By Pauline Luba
“A name is so important. A surname connects you to your past, to your family.” This quote is attributed to Canadian author Kelley Armstrong.
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The life of UCU Alumna Joyce Nakayenga
The life of Joyce Nakayenga, a new recipient of a PhD in engineering, is aligned with the writer’s assertion. Named after her paternal grandmother, Nakayenga grew up knowing that she had to uphold that matriarch’s legacy of hard work and overcoming challenges. Nakayenga’s grandmother struggled to educate her children despite having so little.
When Nakayenga was awarded a Doctor of Philosophy in Engineering – Civil and Environmental Engineering from Hiroshima University in Japan on March 23, 2023, and as other members of her family as well as friends looked on, her grandmother’s spirit was ever present. With the degree, the 31-year-old also won three prestigious university awards. Her research earned her the Best Presentation Researcher, Academic Encouragement Award and the 2022 Hiroshima Excellent Student Award.
For many who know Nakayenga’s academic ability, the latest attainment likely isn’t surprising. In 2015, she was not only a recipient of a First-Class degree in Bachelor of Science in Civil and Environmental Engineering at Uganda Christian University (UCU), but also had the best marks in her class. For that feat, she earned an academic excellence award at UCU. Consequently, UCU’s Department of Engineering and Environment hired Nakayenga as a tutorial assistant for one year.
“I have always wanted to be an engineer,” Nakayenga told Uganda Partners. “I wanted a profession that showed where I could visibly see the fruits of my work thereafter.”
UCU’s location within her home district – Mukono – and its deep roots in Christianity were a good fit for Nakayenga’s higher education choice.
Nakayenga notes that the UCU community, including its lecturers, were instrumental in ensuring concentration in books, overall performance and continued learning. For instance, a former lecturer at UCU brought her attention to the existence of the Mext scholarship to study at Hiroshima. Nakayenga enrolled for a master’s at the university in 2017 and the scholarship was extended to doctorate studies because she had passed the first post-graduate hurdle with flying colors.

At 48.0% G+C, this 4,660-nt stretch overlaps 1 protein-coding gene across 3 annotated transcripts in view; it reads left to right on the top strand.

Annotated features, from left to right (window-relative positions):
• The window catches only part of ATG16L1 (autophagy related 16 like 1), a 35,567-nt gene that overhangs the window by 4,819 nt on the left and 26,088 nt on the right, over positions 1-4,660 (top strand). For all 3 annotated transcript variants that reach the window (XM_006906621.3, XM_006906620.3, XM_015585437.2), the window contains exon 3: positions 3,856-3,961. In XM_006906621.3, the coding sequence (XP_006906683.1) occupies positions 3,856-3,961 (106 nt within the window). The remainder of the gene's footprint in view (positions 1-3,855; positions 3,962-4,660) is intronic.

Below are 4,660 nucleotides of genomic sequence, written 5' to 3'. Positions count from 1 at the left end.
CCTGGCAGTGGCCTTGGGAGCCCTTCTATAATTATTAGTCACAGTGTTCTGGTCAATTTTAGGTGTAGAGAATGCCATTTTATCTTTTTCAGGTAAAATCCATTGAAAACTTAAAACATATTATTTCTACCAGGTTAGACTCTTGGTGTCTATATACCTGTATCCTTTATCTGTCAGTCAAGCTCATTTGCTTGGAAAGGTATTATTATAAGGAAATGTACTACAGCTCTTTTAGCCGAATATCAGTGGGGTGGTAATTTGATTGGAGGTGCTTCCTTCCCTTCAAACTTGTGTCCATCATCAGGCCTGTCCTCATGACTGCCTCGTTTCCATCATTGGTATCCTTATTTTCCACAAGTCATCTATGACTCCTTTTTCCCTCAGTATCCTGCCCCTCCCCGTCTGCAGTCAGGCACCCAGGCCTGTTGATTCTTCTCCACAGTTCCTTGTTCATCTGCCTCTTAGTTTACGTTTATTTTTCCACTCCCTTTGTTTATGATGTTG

Nakayenga describes herself as someone “keen on promoting sustainable societal development, especially for developing countries, through innovative engineering solutions.” Her PhD research, under the topic “The re-use of stone quarry waste (i.e granite and limestone powder) to improve the properties of weak clay soils,” gives her the competence to be able to develop “sturdy infrastructure that will stand the test of time and natural disasters.” The research focused on how to make naturally weak clay soil strong, by using stone powder.
Nakayenga is the fifth born of six children of Dr. Wilson Mubiru and Specioza Nabatanzi Mubiru. Nakayenga’s family had to use resources sparingly, having at one time been an extended family of up to 18 members living under one roof. Her parents, now retired, were public servants. Wilson was the officer in charge of health in central Uganda’s Mubende district while Specioza served as an education officer in the same district.
Nakayenga attended Mubende Parents School for her primary education and Nabisunsa Girls School for her secondary education before joining UCU. Nakayenga balanced academics and student leadership roles at every school she attended. At Mubende Parents School, she was the assistant head prefect. At UCU she represented her faculty in the UCU students’ parliament. At Hiroshima University, from 2017 to 2018, Nakayenga was the university’s Study Abroad Ambassador, where she sensitized students on the benefits of studying in the Hiroshima Prefecture (municipality).
For now, she will remain in Hiroshima, where the university has employed her as a postdoctoral researcher in the geotechnical laboratory of Hiroshima University.